Balancing and sound changes?

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Balancing and sound changes?

Post by LinguistCat »

Ok so, I made this phoneme inventory for a conlang based on Classical Japanese for a non human species to speak. This is mostly a balance question and where things could go from this:

/p b m t d n k g N/
/s z C/
/j w r/

/i e a o u/
/i: e: a: o: u:/

/p/ and /N/ are both rare phonemes and /N/ could be considered an allophone of /n/ and /m/ in certain environments. /t/ and /d/ are often pronounced as /ts/ and /dz/ interchangeably. Voiced stops and /z/ are prenasalized, and along with /n/ and /m/ can cause vowels directly preceding them inside a word to nasalize. The true nasals are slightly palatalized before vowels and other nasals.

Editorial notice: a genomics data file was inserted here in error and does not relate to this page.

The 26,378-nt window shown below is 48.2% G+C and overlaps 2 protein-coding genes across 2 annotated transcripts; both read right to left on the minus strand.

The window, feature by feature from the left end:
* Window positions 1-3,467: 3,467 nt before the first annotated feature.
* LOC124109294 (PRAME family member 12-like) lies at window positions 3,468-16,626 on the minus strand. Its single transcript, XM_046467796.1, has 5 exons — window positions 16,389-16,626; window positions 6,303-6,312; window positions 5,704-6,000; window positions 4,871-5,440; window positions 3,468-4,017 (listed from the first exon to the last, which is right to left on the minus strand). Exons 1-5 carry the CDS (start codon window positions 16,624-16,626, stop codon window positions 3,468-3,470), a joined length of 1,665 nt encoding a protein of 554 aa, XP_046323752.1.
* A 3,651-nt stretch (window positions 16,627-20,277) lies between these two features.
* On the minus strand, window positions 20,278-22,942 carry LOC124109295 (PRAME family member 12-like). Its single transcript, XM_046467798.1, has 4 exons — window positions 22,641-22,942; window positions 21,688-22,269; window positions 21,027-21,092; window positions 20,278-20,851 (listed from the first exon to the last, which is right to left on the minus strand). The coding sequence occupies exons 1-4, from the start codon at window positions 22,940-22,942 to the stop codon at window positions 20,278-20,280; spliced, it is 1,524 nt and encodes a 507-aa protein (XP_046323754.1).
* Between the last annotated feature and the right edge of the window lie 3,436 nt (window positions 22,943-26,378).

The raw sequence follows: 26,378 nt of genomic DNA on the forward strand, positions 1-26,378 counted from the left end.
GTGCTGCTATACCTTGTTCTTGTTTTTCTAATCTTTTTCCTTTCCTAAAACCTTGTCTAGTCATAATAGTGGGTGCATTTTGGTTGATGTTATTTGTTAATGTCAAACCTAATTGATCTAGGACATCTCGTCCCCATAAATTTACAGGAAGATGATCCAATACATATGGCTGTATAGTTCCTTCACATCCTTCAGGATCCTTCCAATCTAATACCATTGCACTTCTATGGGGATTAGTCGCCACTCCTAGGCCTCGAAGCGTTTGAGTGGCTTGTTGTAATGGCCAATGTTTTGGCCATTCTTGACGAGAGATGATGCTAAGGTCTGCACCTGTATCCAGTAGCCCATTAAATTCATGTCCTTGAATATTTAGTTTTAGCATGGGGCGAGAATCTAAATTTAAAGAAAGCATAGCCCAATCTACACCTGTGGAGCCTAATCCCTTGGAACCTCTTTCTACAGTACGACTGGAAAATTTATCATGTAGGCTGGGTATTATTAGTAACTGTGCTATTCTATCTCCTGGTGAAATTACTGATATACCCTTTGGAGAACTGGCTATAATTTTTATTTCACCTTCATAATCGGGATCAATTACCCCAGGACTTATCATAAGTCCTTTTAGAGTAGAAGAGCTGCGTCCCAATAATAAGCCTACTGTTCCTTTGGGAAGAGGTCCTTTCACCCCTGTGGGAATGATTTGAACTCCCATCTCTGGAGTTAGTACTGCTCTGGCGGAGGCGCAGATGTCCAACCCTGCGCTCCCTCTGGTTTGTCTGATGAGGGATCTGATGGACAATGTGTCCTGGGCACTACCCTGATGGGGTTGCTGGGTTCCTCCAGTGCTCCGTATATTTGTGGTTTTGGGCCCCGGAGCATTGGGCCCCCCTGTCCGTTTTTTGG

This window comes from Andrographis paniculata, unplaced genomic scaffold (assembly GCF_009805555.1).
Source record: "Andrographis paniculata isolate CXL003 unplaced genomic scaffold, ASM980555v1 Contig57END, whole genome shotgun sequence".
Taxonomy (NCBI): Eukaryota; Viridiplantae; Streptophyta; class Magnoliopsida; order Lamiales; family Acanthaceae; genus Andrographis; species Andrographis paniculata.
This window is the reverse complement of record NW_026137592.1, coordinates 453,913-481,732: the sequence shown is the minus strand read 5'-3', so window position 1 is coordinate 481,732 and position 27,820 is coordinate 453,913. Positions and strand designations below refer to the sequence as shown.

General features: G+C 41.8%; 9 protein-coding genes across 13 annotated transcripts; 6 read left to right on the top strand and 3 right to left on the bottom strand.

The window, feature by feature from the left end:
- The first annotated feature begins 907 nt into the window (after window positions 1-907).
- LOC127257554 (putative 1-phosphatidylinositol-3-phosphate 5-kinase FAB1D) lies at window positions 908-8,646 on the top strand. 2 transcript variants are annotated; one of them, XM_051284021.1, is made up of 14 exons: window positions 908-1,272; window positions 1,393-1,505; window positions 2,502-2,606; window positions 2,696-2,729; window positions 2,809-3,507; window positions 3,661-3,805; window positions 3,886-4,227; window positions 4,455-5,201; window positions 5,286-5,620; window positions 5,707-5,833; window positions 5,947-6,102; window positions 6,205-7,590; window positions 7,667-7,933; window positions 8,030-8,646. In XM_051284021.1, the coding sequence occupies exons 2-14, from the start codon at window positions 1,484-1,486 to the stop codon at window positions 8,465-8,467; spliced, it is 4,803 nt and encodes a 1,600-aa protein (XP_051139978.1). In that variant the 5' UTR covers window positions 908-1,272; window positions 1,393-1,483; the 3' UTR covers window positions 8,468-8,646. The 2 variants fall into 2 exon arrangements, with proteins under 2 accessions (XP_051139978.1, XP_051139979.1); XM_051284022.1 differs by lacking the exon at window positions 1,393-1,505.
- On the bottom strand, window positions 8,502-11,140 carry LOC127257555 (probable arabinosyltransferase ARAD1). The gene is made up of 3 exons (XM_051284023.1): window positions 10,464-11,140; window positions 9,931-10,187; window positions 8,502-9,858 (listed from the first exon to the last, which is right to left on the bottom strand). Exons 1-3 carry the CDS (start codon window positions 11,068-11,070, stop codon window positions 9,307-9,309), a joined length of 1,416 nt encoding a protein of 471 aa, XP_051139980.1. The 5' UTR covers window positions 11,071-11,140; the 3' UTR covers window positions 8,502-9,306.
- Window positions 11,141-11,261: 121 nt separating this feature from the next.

So with common allophonic changes, the inventory looks more like

[p mb m_j ts ndz n_j k Ng]
[s nz C]
[j w r]

[i i~ e e~ a a~ o o~ u u~]
[i: i~: e: e~: a: a~: o: o~: u: u~:]

I've already decided that the prenasalized consonants would drop their nasalization early on. At some point the nasal vowels would lower (or in the case of /a~ a~:/ they'll probably back), and I'd also like there to be a distinction between a rhotic tap and trill, possibly realized as a length distinction of /r/. On a more vague note, I want to do something with /C/ but not turning it into /P\/ like Japanese has since that'll get borrowed back from Japanese later and I don't really want them to merge (tho they could in writing at least temporarily), as well as some vowel changes before doing something big with nasals and voiced stops+/z/.

Is there anything about those changes that seem unbalanced? I'd like to add in some more conditional sound changes since they tend to be more common from what I remember seeing.
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